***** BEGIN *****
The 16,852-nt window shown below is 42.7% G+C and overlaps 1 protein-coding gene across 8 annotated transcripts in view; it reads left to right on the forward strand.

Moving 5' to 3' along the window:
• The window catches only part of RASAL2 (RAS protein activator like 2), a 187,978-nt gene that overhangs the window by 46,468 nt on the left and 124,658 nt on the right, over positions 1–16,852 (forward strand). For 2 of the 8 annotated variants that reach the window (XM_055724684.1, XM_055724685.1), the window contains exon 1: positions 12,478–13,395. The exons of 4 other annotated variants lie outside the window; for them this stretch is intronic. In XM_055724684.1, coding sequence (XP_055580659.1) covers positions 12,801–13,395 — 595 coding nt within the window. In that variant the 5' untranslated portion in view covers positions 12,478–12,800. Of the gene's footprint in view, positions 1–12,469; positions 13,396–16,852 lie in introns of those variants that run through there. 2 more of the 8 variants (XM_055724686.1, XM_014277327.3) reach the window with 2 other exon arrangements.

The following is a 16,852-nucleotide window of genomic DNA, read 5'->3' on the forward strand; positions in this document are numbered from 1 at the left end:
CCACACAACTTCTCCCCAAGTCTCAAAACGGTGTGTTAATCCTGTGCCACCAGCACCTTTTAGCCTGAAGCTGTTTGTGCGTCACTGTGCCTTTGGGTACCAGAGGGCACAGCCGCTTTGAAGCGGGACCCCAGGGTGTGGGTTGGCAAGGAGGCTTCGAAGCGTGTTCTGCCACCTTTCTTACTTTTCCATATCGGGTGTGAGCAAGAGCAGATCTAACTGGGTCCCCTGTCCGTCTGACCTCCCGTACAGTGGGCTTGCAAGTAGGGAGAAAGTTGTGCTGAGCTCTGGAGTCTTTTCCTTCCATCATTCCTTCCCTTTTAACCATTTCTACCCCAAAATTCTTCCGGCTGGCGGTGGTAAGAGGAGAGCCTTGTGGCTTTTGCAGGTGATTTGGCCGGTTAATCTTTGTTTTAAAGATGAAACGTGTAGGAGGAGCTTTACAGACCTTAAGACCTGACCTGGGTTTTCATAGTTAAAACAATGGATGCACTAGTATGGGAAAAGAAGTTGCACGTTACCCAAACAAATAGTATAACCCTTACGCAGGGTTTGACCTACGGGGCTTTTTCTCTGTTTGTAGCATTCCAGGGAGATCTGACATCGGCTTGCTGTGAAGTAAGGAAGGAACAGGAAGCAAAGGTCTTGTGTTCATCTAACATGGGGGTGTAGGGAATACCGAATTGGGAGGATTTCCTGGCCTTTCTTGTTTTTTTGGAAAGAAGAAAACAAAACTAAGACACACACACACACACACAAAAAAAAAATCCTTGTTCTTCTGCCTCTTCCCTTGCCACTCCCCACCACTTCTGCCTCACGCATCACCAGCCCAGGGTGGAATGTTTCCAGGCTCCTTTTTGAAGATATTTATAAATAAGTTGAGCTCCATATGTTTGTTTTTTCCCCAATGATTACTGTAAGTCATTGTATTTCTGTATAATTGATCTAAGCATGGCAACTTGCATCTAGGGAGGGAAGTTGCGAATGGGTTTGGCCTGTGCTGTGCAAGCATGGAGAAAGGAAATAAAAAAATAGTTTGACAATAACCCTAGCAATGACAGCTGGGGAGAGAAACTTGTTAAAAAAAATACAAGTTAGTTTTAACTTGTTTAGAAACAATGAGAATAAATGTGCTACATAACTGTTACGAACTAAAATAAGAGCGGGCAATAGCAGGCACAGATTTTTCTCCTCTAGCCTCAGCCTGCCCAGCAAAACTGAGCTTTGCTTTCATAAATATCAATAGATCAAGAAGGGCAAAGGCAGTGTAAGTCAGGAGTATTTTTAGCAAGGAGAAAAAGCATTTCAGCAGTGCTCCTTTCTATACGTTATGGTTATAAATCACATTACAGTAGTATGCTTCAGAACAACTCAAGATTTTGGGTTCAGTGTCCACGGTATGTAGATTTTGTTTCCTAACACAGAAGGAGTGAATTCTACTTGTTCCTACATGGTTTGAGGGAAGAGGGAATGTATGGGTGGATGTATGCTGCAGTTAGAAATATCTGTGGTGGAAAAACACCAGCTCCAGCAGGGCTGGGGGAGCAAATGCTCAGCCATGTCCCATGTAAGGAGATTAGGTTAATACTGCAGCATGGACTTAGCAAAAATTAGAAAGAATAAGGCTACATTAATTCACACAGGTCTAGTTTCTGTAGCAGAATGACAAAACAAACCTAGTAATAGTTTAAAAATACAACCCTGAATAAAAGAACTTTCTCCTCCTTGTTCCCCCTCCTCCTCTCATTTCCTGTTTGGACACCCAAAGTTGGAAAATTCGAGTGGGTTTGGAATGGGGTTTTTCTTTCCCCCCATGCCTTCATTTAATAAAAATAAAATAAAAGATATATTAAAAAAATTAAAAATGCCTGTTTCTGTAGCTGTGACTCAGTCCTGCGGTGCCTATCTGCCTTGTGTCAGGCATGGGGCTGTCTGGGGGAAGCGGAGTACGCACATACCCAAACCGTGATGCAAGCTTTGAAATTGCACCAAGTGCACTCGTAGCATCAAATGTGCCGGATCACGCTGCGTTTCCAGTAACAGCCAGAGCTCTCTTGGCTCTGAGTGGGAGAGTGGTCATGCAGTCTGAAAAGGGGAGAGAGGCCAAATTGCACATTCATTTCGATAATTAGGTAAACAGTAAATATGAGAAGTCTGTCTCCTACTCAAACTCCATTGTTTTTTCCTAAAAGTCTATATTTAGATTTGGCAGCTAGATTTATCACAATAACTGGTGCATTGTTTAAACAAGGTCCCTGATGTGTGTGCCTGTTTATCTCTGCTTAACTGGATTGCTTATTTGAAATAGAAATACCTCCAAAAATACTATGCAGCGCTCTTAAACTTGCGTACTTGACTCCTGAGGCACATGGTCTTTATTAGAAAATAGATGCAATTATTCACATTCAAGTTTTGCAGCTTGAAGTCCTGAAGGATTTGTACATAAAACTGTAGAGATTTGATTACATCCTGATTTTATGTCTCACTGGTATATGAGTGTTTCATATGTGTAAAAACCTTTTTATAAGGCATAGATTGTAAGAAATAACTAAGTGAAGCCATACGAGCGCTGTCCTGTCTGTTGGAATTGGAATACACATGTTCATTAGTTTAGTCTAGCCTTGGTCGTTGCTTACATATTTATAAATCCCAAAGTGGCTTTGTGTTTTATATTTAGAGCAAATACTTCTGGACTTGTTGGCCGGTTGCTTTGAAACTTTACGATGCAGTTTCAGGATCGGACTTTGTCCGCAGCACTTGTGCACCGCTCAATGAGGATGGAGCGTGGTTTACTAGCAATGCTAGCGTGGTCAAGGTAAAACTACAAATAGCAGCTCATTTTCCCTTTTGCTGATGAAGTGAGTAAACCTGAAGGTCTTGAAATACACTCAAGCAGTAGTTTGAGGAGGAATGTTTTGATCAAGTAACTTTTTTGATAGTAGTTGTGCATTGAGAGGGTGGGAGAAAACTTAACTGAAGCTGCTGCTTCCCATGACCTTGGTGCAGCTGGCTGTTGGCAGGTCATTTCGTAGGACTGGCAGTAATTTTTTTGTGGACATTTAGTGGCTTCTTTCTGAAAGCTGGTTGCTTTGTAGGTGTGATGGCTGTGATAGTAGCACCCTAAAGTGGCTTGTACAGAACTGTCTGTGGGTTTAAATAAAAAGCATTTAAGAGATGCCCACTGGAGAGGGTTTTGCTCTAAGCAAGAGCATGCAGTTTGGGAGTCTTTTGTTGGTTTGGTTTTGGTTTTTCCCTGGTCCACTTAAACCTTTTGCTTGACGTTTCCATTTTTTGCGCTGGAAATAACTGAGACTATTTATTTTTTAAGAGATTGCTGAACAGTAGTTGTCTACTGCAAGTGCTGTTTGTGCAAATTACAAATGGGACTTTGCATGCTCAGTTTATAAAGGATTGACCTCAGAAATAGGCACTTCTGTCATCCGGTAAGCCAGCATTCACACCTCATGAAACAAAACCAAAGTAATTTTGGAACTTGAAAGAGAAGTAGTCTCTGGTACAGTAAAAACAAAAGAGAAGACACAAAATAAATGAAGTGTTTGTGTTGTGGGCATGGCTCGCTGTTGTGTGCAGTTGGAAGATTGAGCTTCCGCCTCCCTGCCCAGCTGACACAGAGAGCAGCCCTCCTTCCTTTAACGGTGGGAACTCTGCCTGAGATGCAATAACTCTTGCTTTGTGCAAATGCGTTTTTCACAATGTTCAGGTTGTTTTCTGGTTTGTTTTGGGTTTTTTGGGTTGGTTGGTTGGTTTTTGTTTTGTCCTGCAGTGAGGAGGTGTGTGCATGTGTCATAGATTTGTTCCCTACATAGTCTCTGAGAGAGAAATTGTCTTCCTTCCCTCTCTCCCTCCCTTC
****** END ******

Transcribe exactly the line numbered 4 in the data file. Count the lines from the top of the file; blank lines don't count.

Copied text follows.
The following is a 16,852-nucleotide window of genomic DNA, read 5'->3' on the forward strand; positions in this document are numbered from 1 at the left end: